Are you prepared for a data breach in the supply chain?

1 October 2013

The regulatory landscape for UK companies in respect of information security assurance is changing. According to the 2013 Information Security Breaches Survey by the Department for Business, Innovation and Skills, 93 per cent of large organisations and 87 per cent of small businesses experienced a security breach last year. In addition, affected companies experienced roughly 50 per cent more breaches on average than a year ago.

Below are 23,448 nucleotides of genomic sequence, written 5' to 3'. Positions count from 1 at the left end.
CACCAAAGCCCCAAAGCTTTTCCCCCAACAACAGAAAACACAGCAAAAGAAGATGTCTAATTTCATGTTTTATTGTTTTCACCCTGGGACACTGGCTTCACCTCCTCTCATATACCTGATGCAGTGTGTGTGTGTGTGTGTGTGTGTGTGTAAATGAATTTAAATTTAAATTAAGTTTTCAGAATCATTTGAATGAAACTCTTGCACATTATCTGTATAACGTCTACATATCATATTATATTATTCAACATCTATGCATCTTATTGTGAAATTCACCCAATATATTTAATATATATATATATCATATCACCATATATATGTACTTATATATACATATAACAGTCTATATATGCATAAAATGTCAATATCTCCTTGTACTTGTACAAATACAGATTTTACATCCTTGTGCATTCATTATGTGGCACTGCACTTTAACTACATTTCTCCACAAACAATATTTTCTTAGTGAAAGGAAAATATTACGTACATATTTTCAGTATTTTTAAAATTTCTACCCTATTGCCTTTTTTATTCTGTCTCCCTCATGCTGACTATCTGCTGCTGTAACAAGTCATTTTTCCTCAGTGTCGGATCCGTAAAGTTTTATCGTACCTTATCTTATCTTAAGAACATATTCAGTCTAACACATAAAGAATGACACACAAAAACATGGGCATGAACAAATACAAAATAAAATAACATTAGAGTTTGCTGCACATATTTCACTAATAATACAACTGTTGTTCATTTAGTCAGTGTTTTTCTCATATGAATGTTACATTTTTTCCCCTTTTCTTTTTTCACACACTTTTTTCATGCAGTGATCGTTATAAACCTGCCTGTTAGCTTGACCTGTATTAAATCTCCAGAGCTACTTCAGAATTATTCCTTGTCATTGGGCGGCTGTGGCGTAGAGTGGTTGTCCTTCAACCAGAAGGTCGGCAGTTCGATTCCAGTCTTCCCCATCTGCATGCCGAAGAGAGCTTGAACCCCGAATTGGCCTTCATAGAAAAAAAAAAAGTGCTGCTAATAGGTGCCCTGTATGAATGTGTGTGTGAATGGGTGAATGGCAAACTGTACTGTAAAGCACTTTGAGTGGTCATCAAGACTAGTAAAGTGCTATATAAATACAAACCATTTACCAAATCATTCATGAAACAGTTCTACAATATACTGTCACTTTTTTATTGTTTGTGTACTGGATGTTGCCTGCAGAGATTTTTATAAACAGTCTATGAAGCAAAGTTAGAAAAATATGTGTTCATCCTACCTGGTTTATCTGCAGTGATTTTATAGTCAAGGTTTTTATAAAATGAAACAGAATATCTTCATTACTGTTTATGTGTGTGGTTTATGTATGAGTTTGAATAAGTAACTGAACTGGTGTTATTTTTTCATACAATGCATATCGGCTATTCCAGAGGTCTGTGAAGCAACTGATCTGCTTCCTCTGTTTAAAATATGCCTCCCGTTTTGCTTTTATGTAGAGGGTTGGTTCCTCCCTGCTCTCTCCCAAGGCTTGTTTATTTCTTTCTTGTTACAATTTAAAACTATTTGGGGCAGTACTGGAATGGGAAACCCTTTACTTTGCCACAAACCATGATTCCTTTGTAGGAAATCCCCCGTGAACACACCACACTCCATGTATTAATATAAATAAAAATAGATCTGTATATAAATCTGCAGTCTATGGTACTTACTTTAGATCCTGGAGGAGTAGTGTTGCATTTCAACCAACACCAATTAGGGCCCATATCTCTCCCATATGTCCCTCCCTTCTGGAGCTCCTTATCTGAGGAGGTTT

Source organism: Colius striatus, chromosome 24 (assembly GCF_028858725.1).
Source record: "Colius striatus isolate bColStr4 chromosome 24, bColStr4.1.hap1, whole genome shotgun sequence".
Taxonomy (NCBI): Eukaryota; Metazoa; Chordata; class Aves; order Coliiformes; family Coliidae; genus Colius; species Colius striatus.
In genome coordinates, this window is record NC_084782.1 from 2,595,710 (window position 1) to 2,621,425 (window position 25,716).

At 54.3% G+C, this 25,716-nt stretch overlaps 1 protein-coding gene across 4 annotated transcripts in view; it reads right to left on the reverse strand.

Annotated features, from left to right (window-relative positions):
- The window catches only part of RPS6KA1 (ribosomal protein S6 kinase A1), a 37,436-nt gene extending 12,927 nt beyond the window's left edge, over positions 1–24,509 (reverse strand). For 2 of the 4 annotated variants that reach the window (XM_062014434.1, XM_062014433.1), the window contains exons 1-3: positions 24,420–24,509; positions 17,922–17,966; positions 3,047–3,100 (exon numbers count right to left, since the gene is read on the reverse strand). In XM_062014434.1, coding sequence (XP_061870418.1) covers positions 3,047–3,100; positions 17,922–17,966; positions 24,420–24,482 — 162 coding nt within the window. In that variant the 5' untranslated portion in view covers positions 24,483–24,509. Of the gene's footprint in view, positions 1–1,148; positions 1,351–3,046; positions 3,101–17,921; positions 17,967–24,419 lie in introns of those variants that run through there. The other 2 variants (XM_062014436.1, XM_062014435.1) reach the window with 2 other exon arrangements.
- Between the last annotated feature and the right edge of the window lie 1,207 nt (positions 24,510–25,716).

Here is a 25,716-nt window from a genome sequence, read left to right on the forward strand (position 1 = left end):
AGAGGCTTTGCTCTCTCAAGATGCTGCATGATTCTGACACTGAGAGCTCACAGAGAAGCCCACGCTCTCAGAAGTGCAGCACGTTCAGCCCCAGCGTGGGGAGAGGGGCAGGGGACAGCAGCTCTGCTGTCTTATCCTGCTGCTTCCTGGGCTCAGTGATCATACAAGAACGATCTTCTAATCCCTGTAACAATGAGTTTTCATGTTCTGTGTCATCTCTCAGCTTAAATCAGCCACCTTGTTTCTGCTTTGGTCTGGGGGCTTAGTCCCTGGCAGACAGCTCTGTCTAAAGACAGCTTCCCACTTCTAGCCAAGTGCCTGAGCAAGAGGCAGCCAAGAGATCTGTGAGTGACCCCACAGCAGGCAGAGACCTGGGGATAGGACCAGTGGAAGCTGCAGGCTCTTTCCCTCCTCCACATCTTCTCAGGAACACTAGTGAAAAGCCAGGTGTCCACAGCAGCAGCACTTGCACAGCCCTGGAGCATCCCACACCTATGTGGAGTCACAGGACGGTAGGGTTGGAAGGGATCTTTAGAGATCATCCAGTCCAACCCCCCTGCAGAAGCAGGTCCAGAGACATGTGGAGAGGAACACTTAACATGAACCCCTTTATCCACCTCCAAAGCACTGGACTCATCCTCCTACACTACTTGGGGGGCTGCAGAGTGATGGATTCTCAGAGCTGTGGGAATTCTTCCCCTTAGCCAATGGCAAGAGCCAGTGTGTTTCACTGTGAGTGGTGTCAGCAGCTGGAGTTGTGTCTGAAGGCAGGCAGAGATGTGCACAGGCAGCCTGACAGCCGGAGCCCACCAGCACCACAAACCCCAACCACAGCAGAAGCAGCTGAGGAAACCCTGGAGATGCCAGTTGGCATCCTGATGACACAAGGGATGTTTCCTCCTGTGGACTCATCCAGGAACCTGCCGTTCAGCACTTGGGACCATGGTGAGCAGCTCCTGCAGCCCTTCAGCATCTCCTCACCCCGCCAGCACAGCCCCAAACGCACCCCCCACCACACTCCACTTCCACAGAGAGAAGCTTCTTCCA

One of the weakest links can be the supply chain, especially where important functions have been outsourced to the cloud or to smaller service providers. Bodies like the Information Commissioner's Office (ICO) and Financial Conduct Authority (FCA) and even the Europen Commission are taking steps to make CEOs more rigorous with their suppliers and trading partners when it comes to risk assurance. This means, where necessary, they will not hesitate to impose tough penalties to make an example of those found wanting. At present, the ICO has the power to fine organisations up to £500,000 for failing to prevent data breaches. The most common way to assess potential supplier risk is to issue questionnaires in spreadsheet format and distribute via email. Questions may relate to regulatory standards like ISO27001, the payment card industry data security standard (PCI DSS) as well as internal practices and requirements that are specific to each organisation. The absence of any universal standard for supplier assessment questionnaires makes the task of auditing suppliers extremely time-consuming and inefficient. As everyone constantly audits everyone else, the administration burden quickly builds to overload. It is not uncommon to find hundreds if not thousands of spreadsheets in circulation between multiple stakeholders. At this point the spreadsheet, versatile as it is, becomes unmanageable. Auditors have to spend valuable hours sifting through the mass of data when what they really need is a quick way to check everyone's compliance status and identify immediately which suppliers represent the greatest risk. Senior managers have for too long relied on spreadsheet questionnaires to audit their supply chain. The process is inefficient, labour intensive and runs the risk of giving results that are not fit for purpose. A cloud-based approach will streamline and automate the process. Another benefit of using a software-as-a-service platform is it is simple to implement, offers a lower point of entry and significantly reduces the risk of project failure. The approach is versatile enough to accommodate any existing processes, allows auditors to see status and progress of their programmes at a glance and incorporates business analytics to help assess which parts of the supply chain represent greatest risk. One thing you can be sure of, spreadsheets on their own cannot be relied upon to help you spot all the risks in your supplier assurance programmes. ☛ Richard Hibbert is CEO at SureCloud
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